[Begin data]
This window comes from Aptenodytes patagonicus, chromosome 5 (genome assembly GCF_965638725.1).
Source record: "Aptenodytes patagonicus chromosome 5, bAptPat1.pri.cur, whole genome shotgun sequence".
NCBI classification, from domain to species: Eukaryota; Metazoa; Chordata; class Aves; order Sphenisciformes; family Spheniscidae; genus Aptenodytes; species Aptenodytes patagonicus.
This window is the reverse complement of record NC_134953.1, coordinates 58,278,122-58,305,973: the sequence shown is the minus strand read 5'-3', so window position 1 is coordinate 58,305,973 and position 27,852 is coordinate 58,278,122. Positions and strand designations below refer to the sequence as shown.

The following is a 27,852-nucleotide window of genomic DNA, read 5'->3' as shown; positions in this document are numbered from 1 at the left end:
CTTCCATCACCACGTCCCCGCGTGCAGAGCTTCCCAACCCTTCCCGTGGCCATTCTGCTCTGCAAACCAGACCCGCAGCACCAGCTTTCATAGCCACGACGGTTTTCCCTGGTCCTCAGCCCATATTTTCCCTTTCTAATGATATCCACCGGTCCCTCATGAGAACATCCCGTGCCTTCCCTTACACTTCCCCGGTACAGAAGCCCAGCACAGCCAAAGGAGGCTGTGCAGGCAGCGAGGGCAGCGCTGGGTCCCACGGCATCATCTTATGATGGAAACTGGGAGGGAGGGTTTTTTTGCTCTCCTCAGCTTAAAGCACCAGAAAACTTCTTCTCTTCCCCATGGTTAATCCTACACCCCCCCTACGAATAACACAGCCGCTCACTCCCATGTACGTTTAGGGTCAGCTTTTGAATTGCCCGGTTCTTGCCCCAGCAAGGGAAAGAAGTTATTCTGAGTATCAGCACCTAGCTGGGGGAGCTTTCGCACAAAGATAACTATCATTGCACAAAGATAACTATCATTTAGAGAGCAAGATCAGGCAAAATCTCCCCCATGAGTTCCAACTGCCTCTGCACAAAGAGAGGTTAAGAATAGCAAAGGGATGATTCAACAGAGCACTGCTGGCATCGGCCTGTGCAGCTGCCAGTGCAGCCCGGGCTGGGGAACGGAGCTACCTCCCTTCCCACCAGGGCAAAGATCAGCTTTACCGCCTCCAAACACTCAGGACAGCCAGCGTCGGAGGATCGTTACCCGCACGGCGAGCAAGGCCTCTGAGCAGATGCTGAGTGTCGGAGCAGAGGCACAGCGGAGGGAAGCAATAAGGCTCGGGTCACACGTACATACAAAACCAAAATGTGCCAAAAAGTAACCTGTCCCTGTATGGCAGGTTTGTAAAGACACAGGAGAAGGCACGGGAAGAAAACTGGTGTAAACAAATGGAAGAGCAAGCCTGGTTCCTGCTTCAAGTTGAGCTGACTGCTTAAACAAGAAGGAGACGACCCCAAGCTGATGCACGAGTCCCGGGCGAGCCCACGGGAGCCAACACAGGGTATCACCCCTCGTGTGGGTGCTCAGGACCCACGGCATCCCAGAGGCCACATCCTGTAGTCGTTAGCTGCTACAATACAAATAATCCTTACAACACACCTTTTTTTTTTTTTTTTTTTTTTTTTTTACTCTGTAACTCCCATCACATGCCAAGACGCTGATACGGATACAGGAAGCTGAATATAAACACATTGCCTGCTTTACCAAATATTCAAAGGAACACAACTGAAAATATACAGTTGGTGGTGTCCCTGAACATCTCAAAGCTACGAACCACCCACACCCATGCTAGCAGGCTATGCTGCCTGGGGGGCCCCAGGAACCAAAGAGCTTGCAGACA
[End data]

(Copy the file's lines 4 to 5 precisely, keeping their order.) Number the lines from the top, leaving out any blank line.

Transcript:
This window is the reverse complement of record NC_134953.1, coordinates 58,278,122-58,305,973: the sequence shown is the minus strand read 5'-3', so window position 1 is coordinate 58,305,973 and position 27,852 is coordinate 58,278,122. Positions and strand designations below refer to the sequence as shown.

The following is a 27,852-nucleotide window of genomic DNA, read 5'->3' as shown; positions in this document are numbered from 1 at the left end: